Large manufacturing companies have employed automation for years. Assembly lines, automated machine tools and robots populate most medium to large manufacturing facilities. Until recently however, this technology hasn’t been readily available to small business or hobbyists – sometimes referred to as makers. Now, digital fabrication has come to the maker masses. Instead of table saws, drill presses and x-acto knives in basement workshops, garages and studios, makers around the world have the choice of either local fab labs or they can outsource their digital designs for making on the Internet. I have opted for the latter to test the digital manufacturing cloud.
Making in the Cloud
How well does the fab – in – the – cloud process work and what are the implications for future design and manufacturing? I will report what I learn as I design and make a test project. I’m using Ponoko as my fabbing portal; a global clearinghouse, where people can design, make, buy and sell things constructed with digital fabrication methods. BTW, what is digital fabrication; it’s several different technologies that use robotics to cut, shape or print two or three dimensional parts using a variety of materials.
For the test, I want to design and make something that I cannot easily create by hand or by common machine tools. I also want to use more than one fabrication method and material offered by Ponoko. I have chosen a light fixture. Aside from a standard socket and light bulb, there is considerable freedom in the form a lamp can take. It can be almost anything with a bulb and power source. For simplicity sake my lamp design is built around an energy efficient 8 watt LED flood lamp screwed into a US standard (E27 110 volt) socket available from any hardware store.
I’ve decided to create a complex shape for the central lamp housing, printed in 3D. I also determined that the lamp “shade” will be made from several pieces of another laser cut material that will be attached to the central housing by pushing the parts together with tabs and holes.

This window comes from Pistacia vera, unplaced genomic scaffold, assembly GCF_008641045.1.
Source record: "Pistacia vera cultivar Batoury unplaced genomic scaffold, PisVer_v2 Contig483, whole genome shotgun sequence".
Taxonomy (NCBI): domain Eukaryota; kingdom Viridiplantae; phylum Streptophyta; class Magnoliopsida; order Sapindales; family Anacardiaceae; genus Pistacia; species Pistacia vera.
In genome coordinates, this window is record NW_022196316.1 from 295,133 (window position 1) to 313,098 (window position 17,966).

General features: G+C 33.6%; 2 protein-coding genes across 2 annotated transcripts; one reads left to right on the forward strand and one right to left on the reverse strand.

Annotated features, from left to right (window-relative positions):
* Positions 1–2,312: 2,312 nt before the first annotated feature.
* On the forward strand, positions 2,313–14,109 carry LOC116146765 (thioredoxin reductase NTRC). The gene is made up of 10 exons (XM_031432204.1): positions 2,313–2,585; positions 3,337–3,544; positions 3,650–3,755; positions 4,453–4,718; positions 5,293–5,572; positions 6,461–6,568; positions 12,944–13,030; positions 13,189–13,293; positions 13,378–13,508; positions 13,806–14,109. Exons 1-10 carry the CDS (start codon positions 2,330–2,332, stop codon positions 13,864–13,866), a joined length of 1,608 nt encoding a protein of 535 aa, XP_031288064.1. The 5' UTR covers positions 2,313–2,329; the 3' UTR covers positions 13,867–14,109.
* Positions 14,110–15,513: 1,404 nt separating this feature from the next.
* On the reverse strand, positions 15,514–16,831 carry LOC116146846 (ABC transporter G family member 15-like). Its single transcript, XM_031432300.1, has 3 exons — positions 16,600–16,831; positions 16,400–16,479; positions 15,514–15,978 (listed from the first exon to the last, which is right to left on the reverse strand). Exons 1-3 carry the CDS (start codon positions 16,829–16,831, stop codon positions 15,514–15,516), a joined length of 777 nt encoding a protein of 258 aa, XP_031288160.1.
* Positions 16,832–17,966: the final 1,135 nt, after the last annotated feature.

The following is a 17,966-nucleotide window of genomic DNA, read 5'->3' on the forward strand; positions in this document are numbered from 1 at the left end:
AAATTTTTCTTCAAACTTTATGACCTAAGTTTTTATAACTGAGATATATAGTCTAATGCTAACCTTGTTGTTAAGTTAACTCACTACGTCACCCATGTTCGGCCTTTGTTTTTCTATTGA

I started with a few hand drawn sketches and some fast, crude cardboard mockups but it quickly concluded I should be taking full advantage of the tools at my disposal; both digital design apps and the capabilities of 3D printing. I’m moderately proficient with Rhino3D and I could quickly create and visualize more complex shapes than I could readily draw and or hand model with clay. I started with a symmetrical fixture housing and proceeded to make it more complex by twisting the ribs or that would support the individual leaves of the lamp shade.
Not wanting to get overly involved with design – this was a production test after all, not a design competition – I settled on the design shown above. It consists of a housing with twisted ribs containing the LED bulb and wiring connection and 8 snap – on “leaves” made of flat material. The Rhino screen shot below shows the two basic parts of the lamp; the printed housing and the flat leaves
Preparation and Fabbing
Once you have completed a design you upload it. Ponoko provides quite a lot of documentation, including templates and an upload process that validates your design so you know if it can be made according to the fabrication method chosen; e.g. 3D printing, laser cutting, or CNC routing. In my case the lamp housing is 3D printed and the “leaves” are 2D laser cut. For the 3D print I had to export from Rhino as a stereo lithography (stl) file, taking care to make sure I had a “watertight” model with all surfaces closed. This took a fair amount of trial and error. I had to export the pattern for the “leaves” from Rhino and convert it within Illustrator to an .eps file. Pononoko offers a large selection of materials. I could have selected aluminum, sheet acrylic, or several types of thin sheet plywood, including bamboo, but I chose acrylic for the “leaves” and durable (white) plastic for the housing. To make things somewhat more demanding for the laser cutter I created a pattern of elliptical cutouts on the “leaves.” With a little fiddling and online help I was able to upload both files and get immediate feedback that my files were good to fab.
The lamp housing will cost about $270 and the laser cutting about $30. If the finished parts match my quality expectations I consider this a reasonable price for what amounts to a complex prototype. Of course I’ll be interested in the part quality, the fabbing schedule (I don’t know that yet) and how a refined design might improve both cost effectiveness and aesthetics. The larger question is how a service such as Ponoko might figure as a viable business partner in the inevitable transition to digital manufacturing.
Stay tuned for my reports on the finished parts and lessons learned.